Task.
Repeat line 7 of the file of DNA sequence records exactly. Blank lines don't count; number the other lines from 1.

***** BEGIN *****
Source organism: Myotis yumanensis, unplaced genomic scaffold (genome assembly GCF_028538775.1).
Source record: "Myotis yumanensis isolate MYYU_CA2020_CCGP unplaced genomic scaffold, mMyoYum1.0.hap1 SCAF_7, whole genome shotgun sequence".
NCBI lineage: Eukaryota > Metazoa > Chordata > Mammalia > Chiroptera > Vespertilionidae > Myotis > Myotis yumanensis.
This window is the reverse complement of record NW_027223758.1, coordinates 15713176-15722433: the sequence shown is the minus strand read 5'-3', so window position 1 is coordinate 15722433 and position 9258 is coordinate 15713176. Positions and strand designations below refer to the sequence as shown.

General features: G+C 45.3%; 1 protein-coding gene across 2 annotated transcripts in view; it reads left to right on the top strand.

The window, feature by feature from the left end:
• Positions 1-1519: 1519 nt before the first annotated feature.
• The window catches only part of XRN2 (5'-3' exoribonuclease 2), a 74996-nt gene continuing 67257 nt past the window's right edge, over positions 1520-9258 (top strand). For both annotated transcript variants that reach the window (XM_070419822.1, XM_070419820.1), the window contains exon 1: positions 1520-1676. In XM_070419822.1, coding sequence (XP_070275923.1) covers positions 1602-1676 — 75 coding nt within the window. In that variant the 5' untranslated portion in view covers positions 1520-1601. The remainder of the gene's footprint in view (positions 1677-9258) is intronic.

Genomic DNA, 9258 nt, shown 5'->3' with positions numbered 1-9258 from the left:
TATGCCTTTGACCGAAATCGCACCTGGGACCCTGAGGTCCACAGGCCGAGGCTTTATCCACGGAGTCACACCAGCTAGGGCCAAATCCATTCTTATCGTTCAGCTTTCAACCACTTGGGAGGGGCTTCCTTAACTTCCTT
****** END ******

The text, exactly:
• Positions 1-1519: 1519 nt before the first annotated feature.